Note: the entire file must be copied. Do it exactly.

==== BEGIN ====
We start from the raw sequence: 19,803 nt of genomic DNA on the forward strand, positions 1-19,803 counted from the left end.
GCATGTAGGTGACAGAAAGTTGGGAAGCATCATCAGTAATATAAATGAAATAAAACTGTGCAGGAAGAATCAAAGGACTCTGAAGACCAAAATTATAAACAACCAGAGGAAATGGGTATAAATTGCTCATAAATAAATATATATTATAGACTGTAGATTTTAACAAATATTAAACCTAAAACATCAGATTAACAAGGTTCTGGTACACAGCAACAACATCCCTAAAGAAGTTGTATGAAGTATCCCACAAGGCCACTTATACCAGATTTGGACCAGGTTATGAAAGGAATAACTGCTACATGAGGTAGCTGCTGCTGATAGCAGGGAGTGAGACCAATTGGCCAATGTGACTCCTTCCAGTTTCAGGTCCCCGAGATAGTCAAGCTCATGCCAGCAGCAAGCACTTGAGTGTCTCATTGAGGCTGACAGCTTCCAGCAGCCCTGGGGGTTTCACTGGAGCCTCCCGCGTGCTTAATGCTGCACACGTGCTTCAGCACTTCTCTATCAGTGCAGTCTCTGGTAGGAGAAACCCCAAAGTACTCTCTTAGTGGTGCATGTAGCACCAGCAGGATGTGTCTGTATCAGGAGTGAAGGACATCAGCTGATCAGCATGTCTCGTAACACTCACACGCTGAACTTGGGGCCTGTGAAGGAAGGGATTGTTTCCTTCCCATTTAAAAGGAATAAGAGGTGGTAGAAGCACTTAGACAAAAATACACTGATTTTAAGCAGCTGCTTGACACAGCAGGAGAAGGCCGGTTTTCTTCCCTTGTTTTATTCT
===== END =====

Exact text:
We start from the raw sequence: 19,803 nt of genomic DNA on the forward strand, positions 1-19,803 counted from the left end.
GCATGTAGGTGACAGAAAGTTGGGAAGCATCATCAGTAATATAAATGAAATAAAACTGTGCAGGAAGAATCAAAGGACTCTGAAGACCAAAATTATAAACAACCAGAGGAAATGGGTATAAATTGCTCATAAATAAATATATATTATAGACTGTAGATTTTAACAAATATTAAACCTAAAACATCAGATTAACAAGGTTCTGGTACACAGCAACAACATCCCTAAAGAAGTTGTATGAAGTATCCCACAAGGCCACTTATACCAGATTTGGACCAGGTTATGAAAGGAATAACTGCTACATGAGGTAGCTGCTGCTGATAGCAGGGAGTGAGACCAATTGGCCAATGTGACTCCTTCCAGTTTCAGGTCCCCGAGATAGTCAAGCTCATGCCAGCAGCAAGCACTTGAGTGTCTCATTGAGGCTGACAGCTTCCAGCAGCCCTGGGGGTTTCACTGGAGCCTCCCGCGTGCTTAATGCTGCACACGTGCTTCAGCACTTCTCTATCAGTGCAGTCTCTGGTAGGAGAAACCCCAAAGTACTCTCTTAGTGGTGCATGTAGCACCAGCAGGATGTGTCTGTATCAGGAGTGAAGGACATCAGCTGATCAGCATGTCTCGTAACACTCACACGCTGAACTTGGGGCCTGTGAAGGAAGGGATTGTTTCCTTCCCATTTAAAAGGAATAAGAGGTGGTAGAAGCACTTAGACAAAAATACACTGATTTTAAGCAGCTGCTTGACACAGCAGGAGAAGGCCGGTTTTCTTCCCTTGTTTTATTCT